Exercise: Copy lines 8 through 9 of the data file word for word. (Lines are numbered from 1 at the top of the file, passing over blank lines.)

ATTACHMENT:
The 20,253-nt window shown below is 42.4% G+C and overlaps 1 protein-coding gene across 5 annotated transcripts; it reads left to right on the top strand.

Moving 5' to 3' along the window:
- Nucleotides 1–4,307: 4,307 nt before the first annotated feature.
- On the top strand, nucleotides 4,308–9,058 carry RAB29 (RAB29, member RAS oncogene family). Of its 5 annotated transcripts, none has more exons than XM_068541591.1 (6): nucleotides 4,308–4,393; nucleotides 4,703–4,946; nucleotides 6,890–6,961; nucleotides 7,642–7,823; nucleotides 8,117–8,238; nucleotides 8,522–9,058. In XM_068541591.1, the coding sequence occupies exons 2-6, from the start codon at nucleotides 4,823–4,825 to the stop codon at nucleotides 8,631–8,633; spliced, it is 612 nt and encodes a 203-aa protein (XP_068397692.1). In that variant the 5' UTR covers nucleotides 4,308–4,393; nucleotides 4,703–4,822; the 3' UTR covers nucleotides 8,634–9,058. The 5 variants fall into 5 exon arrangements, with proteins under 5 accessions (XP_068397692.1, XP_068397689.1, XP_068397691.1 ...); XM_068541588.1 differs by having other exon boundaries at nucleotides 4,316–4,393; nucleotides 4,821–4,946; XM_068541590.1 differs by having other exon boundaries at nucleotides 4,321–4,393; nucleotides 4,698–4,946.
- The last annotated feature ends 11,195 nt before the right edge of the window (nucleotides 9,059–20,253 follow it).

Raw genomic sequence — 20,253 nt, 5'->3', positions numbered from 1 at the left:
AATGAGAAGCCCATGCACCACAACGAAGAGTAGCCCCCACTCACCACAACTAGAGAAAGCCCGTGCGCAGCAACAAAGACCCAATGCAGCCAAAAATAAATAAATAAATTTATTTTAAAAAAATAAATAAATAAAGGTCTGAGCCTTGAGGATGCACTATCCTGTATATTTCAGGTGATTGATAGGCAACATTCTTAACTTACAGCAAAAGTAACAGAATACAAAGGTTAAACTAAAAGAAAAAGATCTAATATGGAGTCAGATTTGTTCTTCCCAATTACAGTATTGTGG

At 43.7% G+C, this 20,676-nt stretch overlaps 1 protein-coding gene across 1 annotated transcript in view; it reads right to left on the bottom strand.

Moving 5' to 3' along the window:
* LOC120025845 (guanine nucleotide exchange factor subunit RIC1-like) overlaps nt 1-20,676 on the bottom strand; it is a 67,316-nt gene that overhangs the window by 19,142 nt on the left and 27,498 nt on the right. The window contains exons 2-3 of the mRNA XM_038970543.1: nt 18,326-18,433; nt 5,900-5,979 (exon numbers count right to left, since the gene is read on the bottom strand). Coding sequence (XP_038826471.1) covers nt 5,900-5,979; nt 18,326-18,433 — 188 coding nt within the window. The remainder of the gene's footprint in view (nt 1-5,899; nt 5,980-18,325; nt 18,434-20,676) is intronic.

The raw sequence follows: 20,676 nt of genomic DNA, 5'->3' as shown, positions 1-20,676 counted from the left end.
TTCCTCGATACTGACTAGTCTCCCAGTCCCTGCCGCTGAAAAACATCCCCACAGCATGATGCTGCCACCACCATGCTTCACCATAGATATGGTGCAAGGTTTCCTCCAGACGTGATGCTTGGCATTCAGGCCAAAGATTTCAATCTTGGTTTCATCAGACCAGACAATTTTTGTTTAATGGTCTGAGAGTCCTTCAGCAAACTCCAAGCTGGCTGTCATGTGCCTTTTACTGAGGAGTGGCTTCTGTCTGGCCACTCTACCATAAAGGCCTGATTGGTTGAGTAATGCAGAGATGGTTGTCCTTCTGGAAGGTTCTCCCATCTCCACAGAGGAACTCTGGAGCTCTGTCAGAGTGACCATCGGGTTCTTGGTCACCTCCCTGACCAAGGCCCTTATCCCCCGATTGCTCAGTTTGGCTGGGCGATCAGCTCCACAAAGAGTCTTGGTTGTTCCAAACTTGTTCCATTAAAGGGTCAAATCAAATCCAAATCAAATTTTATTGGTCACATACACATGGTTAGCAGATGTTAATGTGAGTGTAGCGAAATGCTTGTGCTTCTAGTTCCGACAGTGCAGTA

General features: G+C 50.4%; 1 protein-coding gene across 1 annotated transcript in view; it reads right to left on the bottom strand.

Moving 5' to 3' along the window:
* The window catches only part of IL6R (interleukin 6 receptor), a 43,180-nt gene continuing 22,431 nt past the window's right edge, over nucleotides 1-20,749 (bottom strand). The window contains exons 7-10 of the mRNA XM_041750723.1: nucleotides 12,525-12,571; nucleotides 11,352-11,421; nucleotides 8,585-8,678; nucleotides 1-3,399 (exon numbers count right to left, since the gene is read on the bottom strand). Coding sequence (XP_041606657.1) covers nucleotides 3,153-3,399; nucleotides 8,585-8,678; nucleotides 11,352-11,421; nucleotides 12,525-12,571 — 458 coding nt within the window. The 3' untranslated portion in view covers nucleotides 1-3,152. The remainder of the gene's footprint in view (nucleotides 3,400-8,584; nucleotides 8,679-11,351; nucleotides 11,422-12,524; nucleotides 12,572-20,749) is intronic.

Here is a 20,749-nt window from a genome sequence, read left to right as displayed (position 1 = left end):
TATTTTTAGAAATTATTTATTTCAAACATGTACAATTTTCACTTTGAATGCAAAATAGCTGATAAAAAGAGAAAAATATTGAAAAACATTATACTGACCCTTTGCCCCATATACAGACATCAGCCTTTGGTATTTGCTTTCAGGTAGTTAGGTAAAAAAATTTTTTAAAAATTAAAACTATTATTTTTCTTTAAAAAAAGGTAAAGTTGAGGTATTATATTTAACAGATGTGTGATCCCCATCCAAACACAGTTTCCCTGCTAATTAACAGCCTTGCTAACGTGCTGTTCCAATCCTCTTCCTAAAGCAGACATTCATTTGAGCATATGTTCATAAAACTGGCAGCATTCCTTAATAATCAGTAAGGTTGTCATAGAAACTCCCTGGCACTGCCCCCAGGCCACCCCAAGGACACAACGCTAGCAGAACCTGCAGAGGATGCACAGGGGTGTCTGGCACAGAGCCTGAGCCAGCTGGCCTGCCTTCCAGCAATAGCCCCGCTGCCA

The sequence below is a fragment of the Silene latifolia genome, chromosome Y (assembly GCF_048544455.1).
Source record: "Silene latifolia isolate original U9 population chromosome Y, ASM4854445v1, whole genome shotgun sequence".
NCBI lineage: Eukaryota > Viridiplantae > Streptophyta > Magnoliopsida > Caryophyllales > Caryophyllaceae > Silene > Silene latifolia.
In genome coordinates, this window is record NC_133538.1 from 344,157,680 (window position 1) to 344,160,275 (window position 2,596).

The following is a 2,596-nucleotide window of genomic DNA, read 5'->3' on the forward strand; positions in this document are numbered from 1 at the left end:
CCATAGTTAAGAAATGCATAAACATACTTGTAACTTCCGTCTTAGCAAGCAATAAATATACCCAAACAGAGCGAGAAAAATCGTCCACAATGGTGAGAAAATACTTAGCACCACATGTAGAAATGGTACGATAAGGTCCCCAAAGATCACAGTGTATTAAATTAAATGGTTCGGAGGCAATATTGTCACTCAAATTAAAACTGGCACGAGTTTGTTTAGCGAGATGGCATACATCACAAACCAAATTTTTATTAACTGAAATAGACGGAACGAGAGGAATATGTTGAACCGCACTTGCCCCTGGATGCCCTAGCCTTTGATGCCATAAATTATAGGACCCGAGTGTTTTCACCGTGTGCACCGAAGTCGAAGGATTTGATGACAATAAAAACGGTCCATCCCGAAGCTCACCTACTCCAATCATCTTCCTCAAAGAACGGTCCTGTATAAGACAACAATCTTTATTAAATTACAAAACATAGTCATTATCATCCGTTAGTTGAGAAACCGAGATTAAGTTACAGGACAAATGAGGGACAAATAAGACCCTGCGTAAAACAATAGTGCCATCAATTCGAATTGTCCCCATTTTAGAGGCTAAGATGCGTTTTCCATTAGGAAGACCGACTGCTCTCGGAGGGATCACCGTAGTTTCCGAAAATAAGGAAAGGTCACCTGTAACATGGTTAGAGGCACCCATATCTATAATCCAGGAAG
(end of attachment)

At 43.7% G+C, this 20,676-nt stretch overlaps 1 protein-coding gene across 1 annotated transcript in view; it reads right to left on the bottom strand.

Moving 5' to 3' along the window: